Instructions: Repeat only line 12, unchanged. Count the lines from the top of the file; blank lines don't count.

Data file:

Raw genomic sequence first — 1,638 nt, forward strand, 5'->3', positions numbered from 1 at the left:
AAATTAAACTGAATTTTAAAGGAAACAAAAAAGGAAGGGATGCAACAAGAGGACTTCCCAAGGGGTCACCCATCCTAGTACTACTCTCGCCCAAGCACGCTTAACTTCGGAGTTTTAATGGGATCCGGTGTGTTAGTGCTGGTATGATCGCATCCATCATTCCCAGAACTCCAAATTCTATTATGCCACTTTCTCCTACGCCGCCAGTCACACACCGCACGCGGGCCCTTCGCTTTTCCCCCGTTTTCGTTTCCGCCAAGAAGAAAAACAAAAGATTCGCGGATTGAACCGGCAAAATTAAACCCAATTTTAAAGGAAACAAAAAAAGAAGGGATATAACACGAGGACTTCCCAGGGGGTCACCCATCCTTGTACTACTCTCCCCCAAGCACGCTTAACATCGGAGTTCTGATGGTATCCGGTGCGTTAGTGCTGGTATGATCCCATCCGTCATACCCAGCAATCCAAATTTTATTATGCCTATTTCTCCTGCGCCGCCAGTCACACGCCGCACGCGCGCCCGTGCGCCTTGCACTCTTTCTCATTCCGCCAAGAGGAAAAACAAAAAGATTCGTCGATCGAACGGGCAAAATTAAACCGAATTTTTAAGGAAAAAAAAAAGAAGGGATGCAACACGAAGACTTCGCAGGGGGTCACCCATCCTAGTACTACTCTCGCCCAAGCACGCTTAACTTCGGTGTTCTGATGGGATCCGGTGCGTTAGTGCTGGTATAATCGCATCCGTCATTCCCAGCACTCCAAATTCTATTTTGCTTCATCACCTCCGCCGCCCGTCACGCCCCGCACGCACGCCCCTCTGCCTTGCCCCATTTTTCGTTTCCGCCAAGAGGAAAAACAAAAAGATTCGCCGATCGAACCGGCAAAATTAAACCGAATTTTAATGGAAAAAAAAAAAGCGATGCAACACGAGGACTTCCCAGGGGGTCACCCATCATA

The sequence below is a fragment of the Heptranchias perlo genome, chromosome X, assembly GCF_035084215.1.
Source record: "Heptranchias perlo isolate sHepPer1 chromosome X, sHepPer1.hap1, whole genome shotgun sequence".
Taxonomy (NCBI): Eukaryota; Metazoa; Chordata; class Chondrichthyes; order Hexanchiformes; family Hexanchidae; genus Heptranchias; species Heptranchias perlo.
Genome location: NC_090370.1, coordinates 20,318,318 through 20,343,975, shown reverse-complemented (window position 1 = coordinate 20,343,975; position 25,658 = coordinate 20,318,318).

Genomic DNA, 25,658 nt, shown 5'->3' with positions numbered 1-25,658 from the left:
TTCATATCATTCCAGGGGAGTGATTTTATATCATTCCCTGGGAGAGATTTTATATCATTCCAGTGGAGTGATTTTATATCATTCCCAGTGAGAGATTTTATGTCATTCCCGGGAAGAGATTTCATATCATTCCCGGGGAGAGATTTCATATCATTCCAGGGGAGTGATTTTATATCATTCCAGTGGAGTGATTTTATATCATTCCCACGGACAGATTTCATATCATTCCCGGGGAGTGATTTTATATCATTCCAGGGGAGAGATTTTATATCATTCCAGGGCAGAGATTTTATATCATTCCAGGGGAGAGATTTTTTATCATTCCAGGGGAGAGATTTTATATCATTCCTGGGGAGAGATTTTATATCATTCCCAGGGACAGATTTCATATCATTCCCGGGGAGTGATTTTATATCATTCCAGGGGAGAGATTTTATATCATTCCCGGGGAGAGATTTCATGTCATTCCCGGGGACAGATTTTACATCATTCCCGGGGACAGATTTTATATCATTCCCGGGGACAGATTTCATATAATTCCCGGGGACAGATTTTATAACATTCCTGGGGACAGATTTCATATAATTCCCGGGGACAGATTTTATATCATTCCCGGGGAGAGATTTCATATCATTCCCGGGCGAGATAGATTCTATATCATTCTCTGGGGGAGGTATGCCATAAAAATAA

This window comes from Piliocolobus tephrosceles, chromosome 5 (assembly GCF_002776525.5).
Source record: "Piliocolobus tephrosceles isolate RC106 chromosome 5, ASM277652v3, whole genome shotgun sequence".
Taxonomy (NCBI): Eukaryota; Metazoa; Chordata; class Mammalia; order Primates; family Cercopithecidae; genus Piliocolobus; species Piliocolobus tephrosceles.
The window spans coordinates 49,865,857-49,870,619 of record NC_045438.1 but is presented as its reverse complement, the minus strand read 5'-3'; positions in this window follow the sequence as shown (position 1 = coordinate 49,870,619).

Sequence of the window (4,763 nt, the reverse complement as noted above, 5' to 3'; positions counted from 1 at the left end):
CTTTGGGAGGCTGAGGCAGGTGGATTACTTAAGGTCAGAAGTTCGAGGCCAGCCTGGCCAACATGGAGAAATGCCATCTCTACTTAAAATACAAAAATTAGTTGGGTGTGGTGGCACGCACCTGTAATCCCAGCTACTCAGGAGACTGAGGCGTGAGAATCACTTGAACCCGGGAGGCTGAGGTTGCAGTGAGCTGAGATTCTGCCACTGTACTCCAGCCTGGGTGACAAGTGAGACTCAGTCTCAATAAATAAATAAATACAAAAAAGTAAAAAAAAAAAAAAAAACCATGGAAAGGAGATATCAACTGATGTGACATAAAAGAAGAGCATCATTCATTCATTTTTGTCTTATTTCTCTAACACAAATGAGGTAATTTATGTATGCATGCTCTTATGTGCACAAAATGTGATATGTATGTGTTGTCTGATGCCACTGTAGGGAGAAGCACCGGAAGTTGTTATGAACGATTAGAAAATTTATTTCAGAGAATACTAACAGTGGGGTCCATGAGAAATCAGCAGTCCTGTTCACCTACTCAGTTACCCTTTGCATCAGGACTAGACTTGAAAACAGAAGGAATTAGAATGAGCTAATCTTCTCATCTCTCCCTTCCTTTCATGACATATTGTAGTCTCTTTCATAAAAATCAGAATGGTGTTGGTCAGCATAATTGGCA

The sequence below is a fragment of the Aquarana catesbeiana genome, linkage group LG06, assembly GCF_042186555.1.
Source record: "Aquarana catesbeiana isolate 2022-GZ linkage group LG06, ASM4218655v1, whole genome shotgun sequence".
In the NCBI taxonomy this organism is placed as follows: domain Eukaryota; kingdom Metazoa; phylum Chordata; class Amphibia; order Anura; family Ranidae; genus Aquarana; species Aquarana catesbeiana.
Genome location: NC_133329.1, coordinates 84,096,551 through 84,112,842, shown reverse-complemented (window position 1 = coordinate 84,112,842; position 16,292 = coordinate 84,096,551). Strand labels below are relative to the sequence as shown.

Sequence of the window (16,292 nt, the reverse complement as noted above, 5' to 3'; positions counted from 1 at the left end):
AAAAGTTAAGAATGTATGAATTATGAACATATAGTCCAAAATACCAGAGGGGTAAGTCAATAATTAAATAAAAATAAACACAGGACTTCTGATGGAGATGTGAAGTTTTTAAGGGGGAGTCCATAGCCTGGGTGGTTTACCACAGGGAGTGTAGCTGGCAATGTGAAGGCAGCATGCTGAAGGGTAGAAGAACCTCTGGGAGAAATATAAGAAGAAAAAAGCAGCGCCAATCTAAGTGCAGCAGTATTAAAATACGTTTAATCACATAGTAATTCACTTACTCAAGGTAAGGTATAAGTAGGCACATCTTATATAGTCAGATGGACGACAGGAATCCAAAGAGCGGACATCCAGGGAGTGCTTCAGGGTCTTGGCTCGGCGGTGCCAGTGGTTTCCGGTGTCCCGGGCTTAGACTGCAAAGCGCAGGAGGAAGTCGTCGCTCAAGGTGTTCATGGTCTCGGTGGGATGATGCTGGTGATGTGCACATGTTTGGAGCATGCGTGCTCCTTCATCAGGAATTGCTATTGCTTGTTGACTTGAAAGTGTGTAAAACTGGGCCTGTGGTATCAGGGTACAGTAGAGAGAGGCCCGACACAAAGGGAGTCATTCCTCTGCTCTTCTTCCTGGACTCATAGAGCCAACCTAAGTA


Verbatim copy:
The window spans coordinates 49,865,857-49,870,619 of record NC_045438.1 but is presented as its reverse complement, the minus strand read 5'-3'; positions in this window follow the sequence as shown (position 1 = coordinate 49,870,619).